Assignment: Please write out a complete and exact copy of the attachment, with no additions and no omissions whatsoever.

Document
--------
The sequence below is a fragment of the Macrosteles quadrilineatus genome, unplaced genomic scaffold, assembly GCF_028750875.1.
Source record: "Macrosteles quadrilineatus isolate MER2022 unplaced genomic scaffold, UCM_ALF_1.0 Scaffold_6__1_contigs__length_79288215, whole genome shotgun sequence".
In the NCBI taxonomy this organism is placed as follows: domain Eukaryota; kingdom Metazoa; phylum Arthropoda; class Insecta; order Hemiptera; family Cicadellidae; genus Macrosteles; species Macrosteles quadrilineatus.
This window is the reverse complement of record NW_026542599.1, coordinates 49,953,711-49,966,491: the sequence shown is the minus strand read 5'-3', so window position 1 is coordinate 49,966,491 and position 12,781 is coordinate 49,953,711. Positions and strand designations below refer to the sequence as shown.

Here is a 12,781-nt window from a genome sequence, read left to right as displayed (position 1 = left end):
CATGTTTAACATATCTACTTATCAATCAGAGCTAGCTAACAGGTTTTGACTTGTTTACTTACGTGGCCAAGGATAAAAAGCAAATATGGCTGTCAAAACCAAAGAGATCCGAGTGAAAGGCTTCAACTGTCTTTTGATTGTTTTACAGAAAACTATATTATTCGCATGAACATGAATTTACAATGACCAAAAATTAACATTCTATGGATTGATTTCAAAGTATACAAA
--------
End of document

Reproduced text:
The sequence below is a fragment of the Macrosteles quadrilineatus genome, unplaced genomic scaffold, assembly GCF_028750875.1.
Source record: "Macrosteles quadrilineatus isolate MER2022 unplaced genomic scaffold, UCM_ALF_1.0 Scaffold_6__1_contigs__length_79288215, whole genome shotgun sequence".
In the NCBI taxonomy this organism is placed as follows: domain Eukaryota; kingdom Metazoa; phylum Arthropoda; class Insecta; order Hemiptera; family Cicadellidae; genus Macrosteles; species Macrosteles quadrilineatus.
This window is the reverse complement of record NW_026542599.1, coordinates 49,953,711-49,966,491: the sequence shown is the minus strand read 5'-3', so window position 1 is coordinate 49,966,491 and position 12,781 is coordinate 49,953,711. Positions and strand designations below refer to the sequence as shown.

Here is a 12,781-nt window from a genome sequence, read left to right as displayed (position 1 = left end):
CATGTTTAACATATCTACTTATCAATCAGAGCTAGCTAACAGGTTTTGACTTGTTTACTTACGTGGCCAAGGATAAAAAGCAAATATGGCTGTCAAAACCAAAGAGATCCGAGTGAAAGGCTTCAACTGTCTTTTGATTGTTTTACAGAAAACTATATTATTCGCATGAACATGAATTTACAATGACCAAAAATTAACATTCTATGGATTGATTTCAAAGTATACAAA